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The US is 13th among 16 major economies. Who's on top?
The United States ranks 13th out of the world's 16 largest economies when it comes to energy efficiency, according to a new report.
Even China and India — two of the world's biggest polluters — fared better.
The nonprofit American Council for an Energy-Efficient Economy looked at how the 16 economies, which account for 81 percent of the world's gross domestic product and 71 percent of its energy usage, fared in 31 areas covering policies like fuel economy standards and measures of performance.
The United States was slammed for its low use of public transportation and inefficient vehicles.
US commercial and residential sectors are still using too much energy, according to the report, and America lacks energy savings targets and efficiency standards now common in most developed nations.
Only Russia, Brazil and Mexico scored lower.
India came in two spots above the United States at 11th. South Korea was 12th.
"There's really no excuse for the United States lagging behind other nations on energy efficiency," Rep. Peter Welch, D-Vt., told USA Today. "There's bipartisan common ground on this issue in Congress."
Yet Congress has not passed a major energy bill since 2007, and a bipartisan bill to boost energy efficiency collapsed in the Senate earlier this year.
Here's a look at five countries that are doing some things right. Maybe the United States could learn a thing or two?
Germany is in the middle of completely restructuring its energy policies, moving away from nuclear and fossil fuels in favor of wind power and other renewable energy. It's a nationwide policy known as Energiewende. The country has set goals to cut energy consumption by 20 percent within six years, and halve it by 2050, compared to 2008 levels. Energy efficient building codes are also mandatory in Germany.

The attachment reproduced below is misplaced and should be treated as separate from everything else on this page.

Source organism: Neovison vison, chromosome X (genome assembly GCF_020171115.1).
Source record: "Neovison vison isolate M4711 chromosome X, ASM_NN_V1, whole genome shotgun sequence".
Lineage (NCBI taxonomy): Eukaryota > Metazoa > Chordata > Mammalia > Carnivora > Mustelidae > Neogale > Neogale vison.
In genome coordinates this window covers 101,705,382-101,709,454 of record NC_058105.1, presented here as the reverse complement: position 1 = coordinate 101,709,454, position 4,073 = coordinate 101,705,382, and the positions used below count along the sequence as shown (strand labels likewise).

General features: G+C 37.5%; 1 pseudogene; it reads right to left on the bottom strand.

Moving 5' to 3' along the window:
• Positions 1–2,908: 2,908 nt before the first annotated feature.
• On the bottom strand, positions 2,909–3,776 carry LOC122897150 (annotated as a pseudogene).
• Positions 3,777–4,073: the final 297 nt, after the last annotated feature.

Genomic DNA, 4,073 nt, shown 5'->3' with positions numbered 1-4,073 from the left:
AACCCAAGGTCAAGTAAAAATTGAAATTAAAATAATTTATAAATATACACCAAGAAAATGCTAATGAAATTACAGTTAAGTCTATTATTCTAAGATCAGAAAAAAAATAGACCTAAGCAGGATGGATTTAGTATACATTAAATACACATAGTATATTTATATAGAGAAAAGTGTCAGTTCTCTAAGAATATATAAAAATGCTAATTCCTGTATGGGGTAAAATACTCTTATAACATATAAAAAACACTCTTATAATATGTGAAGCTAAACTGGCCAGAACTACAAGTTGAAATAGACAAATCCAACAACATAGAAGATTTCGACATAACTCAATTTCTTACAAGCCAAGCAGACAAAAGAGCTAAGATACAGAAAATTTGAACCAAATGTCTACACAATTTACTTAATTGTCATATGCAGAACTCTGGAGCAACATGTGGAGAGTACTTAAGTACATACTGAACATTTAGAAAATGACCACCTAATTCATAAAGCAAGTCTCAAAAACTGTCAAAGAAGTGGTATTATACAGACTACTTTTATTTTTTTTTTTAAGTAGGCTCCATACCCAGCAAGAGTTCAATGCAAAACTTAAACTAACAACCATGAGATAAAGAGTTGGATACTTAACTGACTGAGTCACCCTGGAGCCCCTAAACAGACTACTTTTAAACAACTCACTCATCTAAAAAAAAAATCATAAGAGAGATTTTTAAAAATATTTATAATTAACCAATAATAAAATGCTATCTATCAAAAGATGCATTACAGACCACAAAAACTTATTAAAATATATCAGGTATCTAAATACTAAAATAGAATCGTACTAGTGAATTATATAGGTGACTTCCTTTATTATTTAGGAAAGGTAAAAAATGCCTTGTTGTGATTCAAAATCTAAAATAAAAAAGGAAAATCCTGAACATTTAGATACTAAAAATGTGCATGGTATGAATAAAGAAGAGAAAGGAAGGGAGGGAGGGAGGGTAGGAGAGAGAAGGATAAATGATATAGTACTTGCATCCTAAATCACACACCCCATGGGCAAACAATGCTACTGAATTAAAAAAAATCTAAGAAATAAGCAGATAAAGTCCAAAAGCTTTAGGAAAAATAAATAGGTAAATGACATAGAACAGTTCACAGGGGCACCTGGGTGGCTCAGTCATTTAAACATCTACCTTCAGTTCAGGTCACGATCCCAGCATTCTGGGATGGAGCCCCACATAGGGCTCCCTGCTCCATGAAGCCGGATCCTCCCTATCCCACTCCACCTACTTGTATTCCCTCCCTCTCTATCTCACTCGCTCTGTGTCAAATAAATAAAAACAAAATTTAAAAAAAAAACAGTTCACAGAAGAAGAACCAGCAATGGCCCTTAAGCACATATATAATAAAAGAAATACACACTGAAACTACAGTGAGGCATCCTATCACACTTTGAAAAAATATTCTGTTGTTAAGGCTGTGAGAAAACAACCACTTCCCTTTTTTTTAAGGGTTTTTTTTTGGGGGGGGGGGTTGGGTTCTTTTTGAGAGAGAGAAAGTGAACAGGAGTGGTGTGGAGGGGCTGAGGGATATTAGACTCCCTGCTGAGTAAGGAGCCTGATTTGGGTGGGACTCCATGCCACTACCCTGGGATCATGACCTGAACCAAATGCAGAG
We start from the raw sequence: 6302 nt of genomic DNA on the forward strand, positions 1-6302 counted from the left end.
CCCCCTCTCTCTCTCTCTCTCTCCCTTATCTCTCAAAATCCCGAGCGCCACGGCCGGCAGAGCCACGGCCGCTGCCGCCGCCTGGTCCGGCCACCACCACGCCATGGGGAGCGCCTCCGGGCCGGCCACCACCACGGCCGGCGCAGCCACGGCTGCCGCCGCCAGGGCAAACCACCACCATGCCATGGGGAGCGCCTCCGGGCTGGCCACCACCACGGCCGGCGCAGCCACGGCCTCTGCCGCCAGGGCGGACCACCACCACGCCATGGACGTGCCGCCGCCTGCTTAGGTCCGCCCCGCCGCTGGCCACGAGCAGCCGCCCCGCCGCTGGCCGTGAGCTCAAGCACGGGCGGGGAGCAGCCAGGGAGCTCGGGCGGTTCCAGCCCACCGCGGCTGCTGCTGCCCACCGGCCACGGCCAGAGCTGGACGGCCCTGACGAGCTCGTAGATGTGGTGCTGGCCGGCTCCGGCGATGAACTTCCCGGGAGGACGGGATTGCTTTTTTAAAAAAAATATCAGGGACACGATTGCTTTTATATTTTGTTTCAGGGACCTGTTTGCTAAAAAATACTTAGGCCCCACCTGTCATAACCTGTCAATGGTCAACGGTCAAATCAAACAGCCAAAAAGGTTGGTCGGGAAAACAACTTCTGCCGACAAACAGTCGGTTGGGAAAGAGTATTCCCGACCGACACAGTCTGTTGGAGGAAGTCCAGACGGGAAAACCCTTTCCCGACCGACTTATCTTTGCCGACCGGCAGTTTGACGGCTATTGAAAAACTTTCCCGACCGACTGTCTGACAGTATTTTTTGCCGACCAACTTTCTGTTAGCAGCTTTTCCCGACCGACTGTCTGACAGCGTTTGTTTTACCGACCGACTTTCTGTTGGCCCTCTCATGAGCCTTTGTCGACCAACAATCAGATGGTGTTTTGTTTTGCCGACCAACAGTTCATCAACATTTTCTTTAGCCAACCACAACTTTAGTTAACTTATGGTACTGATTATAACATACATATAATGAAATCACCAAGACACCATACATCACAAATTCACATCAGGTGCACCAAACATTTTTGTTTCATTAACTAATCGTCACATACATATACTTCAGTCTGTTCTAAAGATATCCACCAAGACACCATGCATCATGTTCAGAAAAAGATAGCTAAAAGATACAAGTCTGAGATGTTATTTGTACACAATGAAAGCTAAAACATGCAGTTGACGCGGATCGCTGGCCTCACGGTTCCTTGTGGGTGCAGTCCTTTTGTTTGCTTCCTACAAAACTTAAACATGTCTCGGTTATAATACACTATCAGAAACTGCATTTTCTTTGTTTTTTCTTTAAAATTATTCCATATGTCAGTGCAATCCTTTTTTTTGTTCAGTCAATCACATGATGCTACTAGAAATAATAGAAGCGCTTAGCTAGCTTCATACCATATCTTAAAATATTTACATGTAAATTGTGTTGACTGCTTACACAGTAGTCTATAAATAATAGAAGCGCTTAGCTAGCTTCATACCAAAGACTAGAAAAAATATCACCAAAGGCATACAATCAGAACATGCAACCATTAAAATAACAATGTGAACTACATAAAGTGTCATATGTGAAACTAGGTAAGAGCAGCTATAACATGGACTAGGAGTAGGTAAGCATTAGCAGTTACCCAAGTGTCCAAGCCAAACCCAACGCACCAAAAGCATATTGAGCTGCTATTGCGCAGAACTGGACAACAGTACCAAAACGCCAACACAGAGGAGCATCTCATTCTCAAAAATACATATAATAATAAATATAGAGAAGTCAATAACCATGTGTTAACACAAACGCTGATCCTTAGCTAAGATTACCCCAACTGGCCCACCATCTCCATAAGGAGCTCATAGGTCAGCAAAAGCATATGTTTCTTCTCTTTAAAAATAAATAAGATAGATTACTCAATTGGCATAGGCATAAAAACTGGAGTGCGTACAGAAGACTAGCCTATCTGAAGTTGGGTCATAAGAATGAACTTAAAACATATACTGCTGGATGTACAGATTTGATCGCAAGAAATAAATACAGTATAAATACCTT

While many countries have adopted stringent fuel efficiency standards, only Italy and the UK have hit the impressive 38.4 miles-per-gallon mark for passenger vehicles. Vehicle miles traveled per capita is also lower in Italy than any other European country, and a new incentive program called Conto Termico gives incentives for retrofits and energy efficient improvements to commercial and residential buildings.
Residential buildings in China consume less energy per square foot than any other country analyzed by the ACEEE. Commercial buildings have the second-lowest energy consumption per square foot. The country is home to the world's largest high-speed rail network, hence public transportation use is high, and the number of vehicle miles traveled per person is very low. Where China runs into problems is its industry sector, which ranked second in energy consumption among the 16 economies studied. Spending on energy efficiency research also remains low.
(RAYMOND ROIG AFP/Getty Images)
France has made a major commitment under the EU's Energy Efficiency Directive to reduce energy consumption by more than 17 percent within four years. It's already cut its total energy consumption by 50 percent in the past decade. Commercial and residential buildings consume a large amount of energy per sqare foot, but building codes passed in 2012 known as Reglementation Thermique are expected to improve efficiency among new buildings.
Japan has committed more spending on energy efficiency per capita than any other economy analyzed by ACEEE. The country has also set the highest fuel economy standards for passenger vehicles (55 miles per gallon by 2020) and is one of just four countries with such standards for heavy-duty trucks.